Court thwarts Dutch immigration policy

By Marjolein van de Water

The European Court of Justice has upended the minimum income requirement for foreign marriage partners. More aspects of Dutch immigration policy could be at odds with European law.

The Moroccan M. Chakroun had lived in the Netherlands for two years when he married in 1972. His new wife remained in Morocco, while he worked as a manufacturing employee until he lost his job in 2005. A year later, Mrs. Chakroun applied for a Dutch residency permit so she could be with her husband. The request was denied: her husband’s unemployment benefits were below the required minimum income of 120 percent of minimum wage.

Many immigrants marry Dutch men

Of all foreign marriage partners.who moved to the Netherland in 2009 (10,000), a third came here to marry a native. Three out of four were women marrying Dutch men, a study by E-quality has shown.

Half of all immigrants are partners of another first generation immigrant. Approximately 14 percent come to the Netherlands to marry a second generation immigrant.

Most spousal immigrants are from Turkey (12.5 percent), Somalia (9 percent) and India (8.3 percent).

The Chakrouns appealed their case, finally ending up in the Court of Justice of the European Union, which ruled in the couple’s favour last week. The minimum income requirement for foreign marriage partners, which is higher in the Netherlands than anywhere else in the EU, is at odds with the European right to family reunifications.as laid down in European Council Directive 2003/86/EC.

Exit minimum income requirement

After the European court reprimanded the Netherlands for its policy, justice minister Ernst Hirsch Ballin told parliament this week he would be dropping the 120-percent requirement. His department will also stop distinguishing between people who were already married before they came to the Netherlands and people who want to bring a new partner here.

The minister was left with no other options, said professor Kees Groenendijk, the chairman of the Radboud University’s Centre for Migration Law. “The court’s ruling is unambiguous and sends a clear message to the Dutch government. It has been ignoring European regulations for years.”

Groenendijk thinks other aspects of Dutch policy will also need to be upended because they are at odds with European regulations. The minimum age requirement (21) for foreign marriage partners the Netherlands has introduced for instance, or the language test prospective immigrants are required to take in their country of origin before coming for the Netherlands. “The right to family reunification is fixed in European law. It is legally impossible to deny people that right.”

Minister Hirsch Ballin said he still stood behind an earlier letter he sent to parliament at the end of last year, announcing even stricter measures. He then proposed a ban on recognising marriages between first cousins and introducing a minimum education requirement for immigrants. The government is also looking to raise the bar on the language requirement.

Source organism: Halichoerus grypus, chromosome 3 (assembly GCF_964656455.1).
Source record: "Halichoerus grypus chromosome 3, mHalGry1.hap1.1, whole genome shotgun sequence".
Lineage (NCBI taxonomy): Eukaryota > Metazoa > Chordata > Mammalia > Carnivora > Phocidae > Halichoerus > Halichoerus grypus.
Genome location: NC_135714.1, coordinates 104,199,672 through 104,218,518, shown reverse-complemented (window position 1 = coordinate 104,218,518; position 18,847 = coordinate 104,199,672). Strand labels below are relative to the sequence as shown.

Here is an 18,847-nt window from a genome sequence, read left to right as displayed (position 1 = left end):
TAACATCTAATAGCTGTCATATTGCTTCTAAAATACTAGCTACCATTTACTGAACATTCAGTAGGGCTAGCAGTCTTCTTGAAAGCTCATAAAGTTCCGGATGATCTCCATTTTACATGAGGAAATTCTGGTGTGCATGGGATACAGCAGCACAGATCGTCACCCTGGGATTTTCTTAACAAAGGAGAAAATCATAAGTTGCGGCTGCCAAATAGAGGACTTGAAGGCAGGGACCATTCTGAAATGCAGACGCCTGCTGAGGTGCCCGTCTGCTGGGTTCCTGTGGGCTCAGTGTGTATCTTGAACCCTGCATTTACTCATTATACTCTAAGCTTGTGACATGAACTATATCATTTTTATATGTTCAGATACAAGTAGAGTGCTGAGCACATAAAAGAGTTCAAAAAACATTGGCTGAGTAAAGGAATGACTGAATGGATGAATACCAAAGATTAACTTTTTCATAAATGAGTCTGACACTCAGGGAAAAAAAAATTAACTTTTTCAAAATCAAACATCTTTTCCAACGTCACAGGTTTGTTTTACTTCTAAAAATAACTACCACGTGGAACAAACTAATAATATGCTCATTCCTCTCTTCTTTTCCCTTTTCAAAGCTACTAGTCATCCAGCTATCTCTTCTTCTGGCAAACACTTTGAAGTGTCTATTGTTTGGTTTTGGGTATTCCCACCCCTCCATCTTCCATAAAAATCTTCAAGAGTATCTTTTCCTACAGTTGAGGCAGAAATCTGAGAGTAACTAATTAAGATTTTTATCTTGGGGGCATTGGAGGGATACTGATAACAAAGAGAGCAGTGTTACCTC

Encouraging assimilation?

Groenendijk said these proposals were also in disagreement with European regulations: “The EU directive does not allow excluding people based on their marriage to a cousin or education,” he said.

Stricter legislation on family migration was introduced by a government comprised of conservative Christian Democrats and right-wing liberals between 2003 and 2006. Dutch government data show the number of successful requests for foreign marriage partners dropped from 23,000 in 2003 to 11,000 in 2007.

The government hopes stricter policies will prevent forced marriage and encourage assimilation and emancipation. Whether Ballin’s proposed measure would have such an effect remains to be seen, however. A study by the justice department’s science bureau could not find any relation between foreign marriage partners and forced marriage. Forced marriage is also common between partners both living in the Netherlands, as is marriage between cousins, according to the study. It also showed that young people who are looking to bring a partner to the Netherlands from abroad often quit school to get a job in order to meet the minimum income requirement. This means a negative impact on societal integration.

A stricter admittance policy will do little to improve emancipation and assimilation, according to Sabine Kraus, who is a policy worker for E-quality, a think tank for emancipation, family and diversity issues. The Dutch government has put an undeserved emphasis on reducing foreign marriage partners as much as possible, she said. “You cannot prevent family reunification, so that shouldn’t be your national focus. If you are looking to improve integration and emancipation, you should offer foreign marriage partners a fitting trajectory. That is a more effective way of preventing immigrants from drawing benefits.”

Kraus feels too little attention is devoted to talents and possibilities of immigrants who have often enjoyed an education back in their native countries. “Women are put in trajectories meant for housewives, even though most of them are highly motivated to work and learn. Cabinet’s goals regarding emancipation and integration would be better served if it appealed to that desire,” she added.

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